Phnom Phen, Siam Reap, Sihanoukville, Kampot
12.08.2009 - 01.09.2009 34 °C
I arrived in Cambodia by bus from Saigon, it was probably the easiest border crossing so far...no problems and a luxury bus to carry us in! We arrived in Phnom Phen and stayed in the backpacker lakeside area. The lake was not the beautiful scenic scene described in the travel book but had thousands of dead fish floating in it, a big machine digging up part of the lake on the horizon, and as we found out when we got to our room, the bathroom was a hole straight down into the lake...no good for swimming and no wonder the poor little fishes were goners! I made a pact not to eat any seafood when we were there!
The accomodation we stayed in was right on the lake in a little tin roofed shack room, Phnom Phen was definately one of the hottest places I have been so far, in the morning we had to be out of our room by 8am in the morning as once the sun had been on the tin roof for a few hours it was an oven cooking us alive!
I had started reading a book called Stay Alive My Son about the life and escape of a family in the Cambodian genocide so I had an idea of some of the recent history of Cambodia but nothing prepared me for the visit to the S21 prison or the Killing Fields. We took a tuk tuk first to the S21 prison which was a school turned into the most notorious prison of the Khmer Rouge where they tortured and killed thousands of Cambodians. The prison has now been converted into a museum but the pictures on display are very hard hitting showing bodies exactly how they found them when the prison was discovered, and faces and pictures of the torture of hundreds of people who were held there some just young boys and girls. The head of the prison is currently under trial along with the rest of the Khmer Rouge leaders and we tried to spend a morning at one of the trials but unfortunately they were not on at the weekends when we were there.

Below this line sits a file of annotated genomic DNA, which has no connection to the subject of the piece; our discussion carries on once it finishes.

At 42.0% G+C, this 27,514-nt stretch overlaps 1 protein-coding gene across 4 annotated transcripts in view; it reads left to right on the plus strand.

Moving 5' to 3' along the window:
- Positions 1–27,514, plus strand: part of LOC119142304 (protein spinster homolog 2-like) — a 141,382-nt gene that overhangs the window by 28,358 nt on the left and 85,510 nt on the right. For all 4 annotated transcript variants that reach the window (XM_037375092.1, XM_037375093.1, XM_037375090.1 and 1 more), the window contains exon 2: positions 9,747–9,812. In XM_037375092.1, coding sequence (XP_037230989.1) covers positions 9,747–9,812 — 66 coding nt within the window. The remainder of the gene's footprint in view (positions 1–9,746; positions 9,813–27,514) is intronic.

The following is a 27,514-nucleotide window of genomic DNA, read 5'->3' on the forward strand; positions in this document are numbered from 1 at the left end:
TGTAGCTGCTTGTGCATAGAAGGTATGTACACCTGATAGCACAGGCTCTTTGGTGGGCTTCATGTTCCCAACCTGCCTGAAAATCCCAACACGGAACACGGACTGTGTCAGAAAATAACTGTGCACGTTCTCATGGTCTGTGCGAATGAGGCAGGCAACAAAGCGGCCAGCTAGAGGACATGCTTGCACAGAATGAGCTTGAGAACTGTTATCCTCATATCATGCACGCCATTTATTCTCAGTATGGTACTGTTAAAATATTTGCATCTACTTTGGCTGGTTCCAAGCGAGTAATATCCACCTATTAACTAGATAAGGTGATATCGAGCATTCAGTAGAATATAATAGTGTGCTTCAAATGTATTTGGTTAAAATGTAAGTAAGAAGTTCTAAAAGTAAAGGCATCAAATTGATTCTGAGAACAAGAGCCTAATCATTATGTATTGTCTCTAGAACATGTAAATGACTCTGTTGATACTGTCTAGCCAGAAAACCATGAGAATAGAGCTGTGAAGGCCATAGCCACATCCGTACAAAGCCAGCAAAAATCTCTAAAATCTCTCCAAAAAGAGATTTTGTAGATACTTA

Next up was the killing fields which have been tastefully made into a memorial ground and museum to honour the thousands of people who were murdered there and left in mass graves of up to 400 people per grave. They have made the area into a place that can be visited so that future Cambodians and visitors can see and learn from what happened during the Khmer Rouge reign in the hopes that nothing like it ever happens again. At the fields there were still remains of items of clothing left behind from those who had been murdered and a massive pile of skulls from the bodies that were found with heads including ones of children and babies. There have been some images I have seen that I will always remember forever and I think that this is one of them.
For the first few days in Cambodia especially as we travelled round the countryside I couldn't help but think about how places and people would have been affected during the time of the Khmer Rouge, but the more time I spent there the more I found that the people in Cambodia are the most fun loving in all South East Asia. Every where we went we could always have a joke with the younger guys and girls, the children were the best behaved children I have ever met, sitting on a bus on there mums lap for 10 hours and not a peep out of them and the older ladies on the bus would always wave a goodbye when they got off at their stop. The children were really welcoming to us, never shy always jumping around us and shouting hello and waving, in Siam Reip I was walking down the street when one young girl came and jumped up on my hip, popped a piece of the bread she was eating down my top and ran off again. It was definately the Cambodian people that made Cambodia a great place for me!
After a few days in Phnom Phen we got the bus up to Siam Reap in preparation for Angkor Wat! I was really excited until I found out that we were getting up at 5am in the morning in order to see the temple at sunrise but it was definately worth it. It was beautiful! That day we also went to Bayon the temple with loads of carved faces around it and the temple used in the filiming of Tomb raider which was really cool and had loads of trees woven in and out of the buildings.
I have been having a traditional massage in every country I have visited so far..what a luxury! In Cambodia the governement pay blind people to learn how to give massages in order that they can be self sufficient and earn a living so I went to have my first massage by a blind women in Siam Reap. It was pretty strange as the room was above her house in a backalley in the city, there was just a small fan, pretty dirty sheets, and a lot of grungy looking furniture... not the luxury I had come to expect from my massages in other countries but the massage was lovely all the same.